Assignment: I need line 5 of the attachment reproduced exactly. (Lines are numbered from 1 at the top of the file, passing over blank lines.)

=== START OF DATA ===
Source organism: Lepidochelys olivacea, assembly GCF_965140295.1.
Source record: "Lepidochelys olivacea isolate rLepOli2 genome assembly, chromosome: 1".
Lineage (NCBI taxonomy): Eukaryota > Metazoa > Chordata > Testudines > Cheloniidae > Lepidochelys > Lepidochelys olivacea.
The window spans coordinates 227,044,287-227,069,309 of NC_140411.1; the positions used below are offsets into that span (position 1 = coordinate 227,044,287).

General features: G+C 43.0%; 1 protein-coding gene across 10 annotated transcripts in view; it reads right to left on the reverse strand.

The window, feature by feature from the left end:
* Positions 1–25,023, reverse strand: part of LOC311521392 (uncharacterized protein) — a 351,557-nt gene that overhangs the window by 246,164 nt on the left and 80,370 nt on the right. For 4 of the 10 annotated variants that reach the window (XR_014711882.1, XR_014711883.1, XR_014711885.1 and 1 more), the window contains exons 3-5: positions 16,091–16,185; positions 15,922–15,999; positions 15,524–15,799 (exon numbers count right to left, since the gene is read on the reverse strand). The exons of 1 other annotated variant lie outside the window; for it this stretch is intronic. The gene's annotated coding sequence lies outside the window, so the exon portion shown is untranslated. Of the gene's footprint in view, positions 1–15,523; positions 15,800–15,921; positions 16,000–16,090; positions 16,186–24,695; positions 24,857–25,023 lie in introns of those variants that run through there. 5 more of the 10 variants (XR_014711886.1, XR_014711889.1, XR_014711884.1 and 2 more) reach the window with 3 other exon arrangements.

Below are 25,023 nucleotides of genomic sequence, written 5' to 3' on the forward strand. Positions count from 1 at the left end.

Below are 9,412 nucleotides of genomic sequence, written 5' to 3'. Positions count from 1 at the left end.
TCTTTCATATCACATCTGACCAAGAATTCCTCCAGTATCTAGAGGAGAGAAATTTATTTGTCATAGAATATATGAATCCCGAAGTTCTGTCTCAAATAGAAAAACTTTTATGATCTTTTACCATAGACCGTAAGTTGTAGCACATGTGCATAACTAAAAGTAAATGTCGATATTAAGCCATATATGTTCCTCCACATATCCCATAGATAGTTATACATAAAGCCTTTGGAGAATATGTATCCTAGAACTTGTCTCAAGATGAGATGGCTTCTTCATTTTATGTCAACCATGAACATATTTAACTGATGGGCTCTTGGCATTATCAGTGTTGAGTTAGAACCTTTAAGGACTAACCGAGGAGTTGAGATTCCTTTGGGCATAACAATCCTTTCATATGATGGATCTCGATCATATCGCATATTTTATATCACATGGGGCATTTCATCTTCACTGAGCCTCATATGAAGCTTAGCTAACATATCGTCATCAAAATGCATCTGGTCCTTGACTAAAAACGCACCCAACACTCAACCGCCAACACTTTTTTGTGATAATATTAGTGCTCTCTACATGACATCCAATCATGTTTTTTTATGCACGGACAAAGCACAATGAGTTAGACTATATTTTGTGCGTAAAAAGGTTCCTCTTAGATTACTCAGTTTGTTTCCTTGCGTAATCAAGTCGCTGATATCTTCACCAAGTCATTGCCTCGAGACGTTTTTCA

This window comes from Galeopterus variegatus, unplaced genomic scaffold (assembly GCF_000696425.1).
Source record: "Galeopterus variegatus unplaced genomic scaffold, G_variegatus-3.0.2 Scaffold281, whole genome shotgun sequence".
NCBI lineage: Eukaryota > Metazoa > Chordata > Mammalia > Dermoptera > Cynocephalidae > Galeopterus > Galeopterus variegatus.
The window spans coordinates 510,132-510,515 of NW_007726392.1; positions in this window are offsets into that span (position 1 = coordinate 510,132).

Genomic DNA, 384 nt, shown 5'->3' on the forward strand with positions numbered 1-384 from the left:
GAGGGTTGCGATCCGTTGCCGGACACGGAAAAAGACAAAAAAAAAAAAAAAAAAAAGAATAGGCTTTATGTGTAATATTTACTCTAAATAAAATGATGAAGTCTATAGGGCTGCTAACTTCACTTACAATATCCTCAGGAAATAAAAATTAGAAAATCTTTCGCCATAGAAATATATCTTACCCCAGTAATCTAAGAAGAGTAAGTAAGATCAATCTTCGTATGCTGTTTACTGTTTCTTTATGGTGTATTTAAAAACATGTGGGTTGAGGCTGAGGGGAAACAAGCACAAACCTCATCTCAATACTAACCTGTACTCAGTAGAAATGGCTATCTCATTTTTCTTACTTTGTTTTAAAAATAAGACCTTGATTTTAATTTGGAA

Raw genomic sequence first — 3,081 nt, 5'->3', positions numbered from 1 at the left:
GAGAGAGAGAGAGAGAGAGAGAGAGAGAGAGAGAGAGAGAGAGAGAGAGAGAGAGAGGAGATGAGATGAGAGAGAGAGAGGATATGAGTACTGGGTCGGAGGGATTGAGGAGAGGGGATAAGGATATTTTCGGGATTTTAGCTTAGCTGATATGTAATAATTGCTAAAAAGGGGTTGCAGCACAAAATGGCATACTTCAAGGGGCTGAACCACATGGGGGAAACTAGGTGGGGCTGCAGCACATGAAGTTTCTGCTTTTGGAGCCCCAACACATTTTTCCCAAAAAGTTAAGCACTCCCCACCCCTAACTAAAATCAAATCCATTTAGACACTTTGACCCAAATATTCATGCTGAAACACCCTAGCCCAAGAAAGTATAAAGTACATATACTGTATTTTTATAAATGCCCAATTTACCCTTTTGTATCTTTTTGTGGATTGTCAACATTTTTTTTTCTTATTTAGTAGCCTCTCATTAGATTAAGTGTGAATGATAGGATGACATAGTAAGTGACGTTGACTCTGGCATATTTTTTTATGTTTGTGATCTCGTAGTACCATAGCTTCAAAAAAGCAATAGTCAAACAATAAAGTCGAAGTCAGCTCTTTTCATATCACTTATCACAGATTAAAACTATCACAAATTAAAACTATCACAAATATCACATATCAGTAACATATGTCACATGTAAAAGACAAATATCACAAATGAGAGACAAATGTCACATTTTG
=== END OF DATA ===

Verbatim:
General features: G+C 43.0%; 1 protein-coding gene across 10 annotated transcripts in view; it reads right to left on the reverse strand.